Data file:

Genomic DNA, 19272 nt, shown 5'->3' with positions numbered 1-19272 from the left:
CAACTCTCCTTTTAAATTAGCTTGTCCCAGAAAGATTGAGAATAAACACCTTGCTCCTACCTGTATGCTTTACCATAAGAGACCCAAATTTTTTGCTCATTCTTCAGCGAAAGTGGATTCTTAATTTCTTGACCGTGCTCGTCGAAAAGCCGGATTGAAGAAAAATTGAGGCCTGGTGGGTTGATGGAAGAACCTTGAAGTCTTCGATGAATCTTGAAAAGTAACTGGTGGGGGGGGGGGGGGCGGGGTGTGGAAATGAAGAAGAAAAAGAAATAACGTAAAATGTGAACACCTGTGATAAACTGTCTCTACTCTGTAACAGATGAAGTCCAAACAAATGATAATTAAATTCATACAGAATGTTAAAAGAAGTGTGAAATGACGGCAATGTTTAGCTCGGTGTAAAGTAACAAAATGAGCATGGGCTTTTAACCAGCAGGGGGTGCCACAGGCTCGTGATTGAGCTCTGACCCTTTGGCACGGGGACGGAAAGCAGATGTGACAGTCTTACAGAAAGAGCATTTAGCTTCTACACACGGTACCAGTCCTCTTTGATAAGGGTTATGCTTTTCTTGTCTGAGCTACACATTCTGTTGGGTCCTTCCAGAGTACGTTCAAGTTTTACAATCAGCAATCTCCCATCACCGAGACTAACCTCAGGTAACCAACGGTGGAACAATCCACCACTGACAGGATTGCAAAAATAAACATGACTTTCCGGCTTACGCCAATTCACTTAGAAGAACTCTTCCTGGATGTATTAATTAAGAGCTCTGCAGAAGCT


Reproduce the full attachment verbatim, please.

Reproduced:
Genomic DNA, 19272 nt, shown 5'->3' with positions numbered 1-19272 from the left:
CAACTCTCCTTTTAAATTAGCTTGTCCCAGAAAGATTGAGAATAAACACCTTGCTCCTACCTGTATGCTTTACCATAAGAGACCCAAATTTTTTGCTCATTCTTCAGCGAAAGTGGATTCTTAATTTCTTGACCGTGCTCGTCGAAAAGCCGGATTGAAGAAAAATTGAGGCCTGGTGGGTTGATGGAAGAACCTTGAAGTCTTCGATGAATCTTGAAAAGTAACTGGTGGGGGGGGGGGGGGCGGGGTGTGGAAATGAAGAAGAAAAAGAAATAACGTAAAATGTGAACACCTGTGATAAACTGTCTCTACTCTGTAACAGATGAAGTCCAAACAAATGATAATTAAATTCATACAGAATGTTAAAAGAAGTGTGAAATGACGGCAATGTTTAGCTCGGTGTAAAGTAACAAAATGAGCATGGGCTTTTAACCAGCAGGGGGTGCCACAGGCTCGTGATTGAGCTCTGACCCTTTGGCACGGGGACGGAAAGCAGATGTGACAGTCTTACAGAAAGAGCATTTAGCTTCTACACACGGTACCAGTCCTCTTTGATAAGGGTTATGCTTTTCTTGTCTGAGCTACACATTCTGTTGGGTCCTTCCAGAGTACGTTCAAGTTTTACAATCAGCAATCTCCCATCACCGAGACTAACCTCAGGTAACCAACGGTGGAACAATCCACCACTGACAGGATTGCAAAAATAAACATGACTTTCCGGCTTACGCCAATTCACTTAGAAGAACTCTTCCTGGATGTATTAATTAAGAGCTCTGCAGAAGCT